3.11 Terminal Setup: Testing TERM
3.12 Terminal Setup: Testing Remote Hostname and X Display
3.13 Terminal Setup: Testing Port
3.14 Terminal Setup: Testing Environment Variables
3.15 Terminal Setup: Searching Terminal Table
3.16 Terminal Setup: Testing Window Size
3.17 Terminal Setup: Setting and Testing Window Name
3.18 A .cshrc. File for Per Host Setup
3.19 Making a "Login" Shell
3.20 RC Files
3.21 Make Your Own Manpages Without Learning troff
3.22 Writing a Simple Manpage with the -man Macros
4. Interacting with Your Environment

4.1 Basics of Setting the Prompt
4.2 Static Prompts
4.3 Dynamic Prompts
4.4 Simulating Dynamic Prompts
4.5 C-Shell Prompt Causes Problems in vi, rsh, etc.
4.6 Faster Prompt Setting with Built-ins
4.7 Multiline Shell Prompts
4.8 Session Info in Window Title or Status Line
4.9 A "Menu Prompt" for Naive Users
4.10 Highlighting and Color in Shell Prompts
4.11 Right-Side Prompts
4.12 Show Subshell Level with
4.13 What Good Is a Blank Shell Prompt?
4.14 dirs in Your Prompt: Better Than
4.15 External Commands Send Signals to Set Variables
4.16 Preprompt, Pre-execution, and Periodic Commands
4.17 Running Commands When You Log Out
4.18 Running Commands at Bourne/Korn Shell Logout
4.19 Stop Accidental Bourne-Shell Logouts
5. Getting the Most out of Terminals, xterm, and X Windows
5.1 There's a Lot to Know About Terminals
5.2 The Idea of a Terminal Database
5.3 Setting the Terminal Type When You Log In
5.4 Querying Your Terminal Type: qterm
5.5 Querying Your xterm Size: resize
5.6 Checklist: Terminal Hangs When I Log In
5.7 Find Out Terminal Settings with stty
5.8 Setting Your Erase, Kill, and Interrupt Characters
5.9 Working with xterm and Friends
5.10 Login xterms and rxvts
5.11 Working with Scrollbars
5.12 How Many Lines to Save?
5.13 Simple Copy and Paste in xterm
5.14 Defining What Makes Up a Word for Selection Purposes
5.15 Setting the Titlebar and Icon Text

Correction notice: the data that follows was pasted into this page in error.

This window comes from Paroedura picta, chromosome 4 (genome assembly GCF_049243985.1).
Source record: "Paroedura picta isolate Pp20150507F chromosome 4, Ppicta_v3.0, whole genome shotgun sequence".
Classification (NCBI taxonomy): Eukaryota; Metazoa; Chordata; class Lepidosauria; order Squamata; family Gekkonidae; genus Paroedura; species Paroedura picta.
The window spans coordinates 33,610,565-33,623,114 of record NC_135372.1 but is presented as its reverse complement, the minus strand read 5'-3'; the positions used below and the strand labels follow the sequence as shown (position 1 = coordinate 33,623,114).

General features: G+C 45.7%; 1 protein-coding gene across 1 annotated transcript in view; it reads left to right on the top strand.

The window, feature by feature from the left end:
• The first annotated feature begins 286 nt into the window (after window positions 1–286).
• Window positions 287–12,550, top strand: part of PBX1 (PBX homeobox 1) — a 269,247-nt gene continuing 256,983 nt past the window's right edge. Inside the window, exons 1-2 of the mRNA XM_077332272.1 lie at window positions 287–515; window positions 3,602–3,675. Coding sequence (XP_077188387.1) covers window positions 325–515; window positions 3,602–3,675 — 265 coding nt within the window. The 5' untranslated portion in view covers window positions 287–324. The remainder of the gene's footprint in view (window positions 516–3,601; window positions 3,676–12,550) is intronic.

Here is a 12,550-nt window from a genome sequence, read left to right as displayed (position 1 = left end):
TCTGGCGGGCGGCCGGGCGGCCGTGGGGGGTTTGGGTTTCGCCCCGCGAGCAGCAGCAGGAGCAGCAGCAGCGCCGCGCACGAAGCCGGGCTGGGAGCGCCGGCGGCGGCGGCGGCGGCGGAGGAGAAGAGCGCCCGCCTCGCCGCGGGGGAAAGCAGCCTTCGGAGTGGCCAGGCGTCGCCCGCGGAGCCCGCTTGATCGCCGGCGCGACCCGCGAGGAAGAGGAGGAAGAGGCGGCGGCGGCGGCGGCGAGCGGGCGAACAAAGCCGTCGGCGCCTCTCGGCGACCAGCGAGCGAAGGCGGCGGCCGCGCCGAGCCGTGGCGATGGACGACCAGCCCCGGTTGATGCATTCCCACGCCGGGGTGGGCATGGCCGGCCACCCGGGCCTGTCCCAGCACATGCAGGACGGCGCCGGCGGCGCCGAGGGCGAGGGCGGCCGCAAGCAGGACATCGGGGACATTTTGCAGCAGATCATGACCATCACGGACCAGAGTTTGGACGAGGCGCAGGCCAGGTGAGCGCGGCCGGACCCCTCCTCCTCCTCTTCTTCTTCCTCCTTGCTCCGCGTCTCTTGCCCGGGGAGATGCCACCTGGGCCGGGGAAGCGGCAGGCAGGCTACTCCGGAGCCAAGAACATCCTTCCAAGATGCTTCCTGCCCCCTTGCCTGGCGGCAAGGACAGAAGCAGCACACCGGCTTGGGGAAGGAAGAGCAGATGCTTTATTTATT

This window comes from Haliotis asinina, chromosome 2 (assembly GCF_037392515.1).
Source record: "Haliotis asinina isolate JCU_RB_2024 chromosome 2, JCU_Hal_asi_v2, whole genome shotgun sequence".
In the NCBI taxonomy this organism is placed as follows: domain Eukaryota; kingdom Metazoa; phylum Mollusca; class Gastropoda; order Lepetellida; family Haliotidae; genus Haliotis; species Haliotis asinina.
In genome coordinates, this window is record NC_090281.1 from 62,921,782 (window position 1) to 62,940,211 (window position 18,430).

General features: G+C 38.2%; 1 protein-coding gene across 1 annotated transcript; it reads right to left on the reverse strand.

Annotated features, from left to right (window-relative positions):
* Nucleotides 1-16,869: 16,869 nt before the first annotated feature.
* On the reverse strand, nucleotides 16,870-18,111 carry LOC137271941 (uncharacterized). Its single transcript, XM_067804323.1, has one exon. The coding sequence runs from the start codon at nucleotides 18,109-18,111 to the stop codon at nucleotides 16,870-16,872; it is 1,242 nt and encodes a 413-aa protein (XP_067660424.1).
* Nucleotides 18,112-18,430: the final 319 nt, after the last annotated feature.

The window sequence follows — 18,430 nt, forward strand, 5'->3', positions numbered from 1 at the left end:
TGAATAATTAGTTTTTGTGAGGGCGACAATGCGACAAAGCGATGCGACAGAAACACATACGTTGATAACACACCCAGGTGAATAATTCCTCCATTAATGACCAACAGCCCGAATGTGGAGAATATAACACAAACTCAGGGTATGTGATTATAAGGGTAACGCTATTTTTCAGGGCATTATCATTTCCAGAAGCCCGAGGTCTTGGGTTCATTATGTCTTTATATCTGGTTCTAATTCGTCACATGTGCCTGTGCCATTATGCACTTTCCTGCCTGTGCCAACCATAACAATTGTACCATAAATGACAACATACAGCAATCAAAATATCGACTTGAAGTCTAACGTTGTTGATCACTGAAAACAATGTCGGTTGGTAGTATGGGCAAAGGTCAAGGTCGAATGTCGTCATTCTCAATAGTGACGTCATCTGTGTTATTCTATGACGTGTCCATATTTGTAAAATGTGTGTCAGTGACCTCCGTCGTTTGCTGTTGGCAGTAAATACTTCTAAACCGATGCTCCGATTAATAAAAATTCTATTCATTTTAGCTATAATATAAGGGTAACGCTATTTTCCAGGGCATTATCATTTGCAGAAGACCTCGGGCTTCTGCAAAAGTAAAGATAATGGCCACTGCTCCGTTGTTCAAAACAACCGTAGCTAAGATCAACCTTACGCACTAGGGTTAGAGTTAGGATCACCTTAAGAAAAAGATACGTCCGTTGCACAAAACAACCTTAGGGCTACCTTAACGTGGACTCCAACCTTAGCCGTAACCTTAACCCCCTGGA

5.16 The Simple Way to Pick a Font
5.17 The xterm Menus
5.18 Changing Fonts Dynamically
5.19 Working with xclipboard
5.20 Problems with Large Selections
5.21 Tips for Copy and Paste Between Windows
5.22 Running a Single Command with xterm -e
5.23 Don't Quote Arguments to xterm -e
6. Your X Environment
6.1 Defining Keys and Button Presses with xmodmap
6.2 Using xev to Learn Keysym Mappings
6.3 X Resource Syntax
6.4 X Event Translations
6.5 Setting X Resources: Overview
6.6 Setting Resources with the -xrm Option
6.7 How -name Affects Resources
6.8 Setting Resources with xrdb
6.9 Listing the Current Resources for a Client: appres
6.10 Starting Remote X Clients
Part III. Working with Files and Directories
7. Directory Organization
7.1 What? Me, Organized?
7.2 Many Homes
7.3 Access to Directories
7.4 A bin Directory for Your Programs and Scripts
7.5 Private (Personal) Directories
7.6 Naming Files
7.7 Make More Directories!
7.8 Making Directories Made Easier
8. Directories and Files
8.1 Everything but the find Command
8.2 The Three Unix File Times
8.3 Finding Oldest or Newest Files with ls -t and ls -u
8.4 List All Subdirectories with ls -R
8.5 The ls -d Option
8.6 Color ls
8.7 Some GNU ls Features
8.8 A csh Alias to List Recently Changed Files
8.9 Showing Hidden Files with ls -A and -a
8.10 Useful ls Aliases
8.11 Can't Access a File? Look for Spaces in the Name
8.12 Showing Nonprintable Characters in Filenames
8.13 Counting Files by Types
8.14 Listing Files by Age and Size
8.15 newer: Print the Name of the Newest File
8.16 oldlinks: Find Unconnected Symbolic Links
8.17 Picking a Unique Filename Automatically
9. Finding Files with find
9.1 How to Use find
9.2 Delving Through a Deep Directory Tree
9.3 Don't Forget -print
9.4 Looking for Files with Particular Names
9.5 Searching for Old Files
9.6 Be an Expert on find Search Operators
9.7 The Times That find Finds
9.8 Exact File-Time Comparisons
9.9 Running Commands on What You Find
9.10 Using -exec to Create Custom Tests
9.11 Custom -exec Tests Applied
9.12 Finding Many Things with One Command
9.13 Searching for Files by Type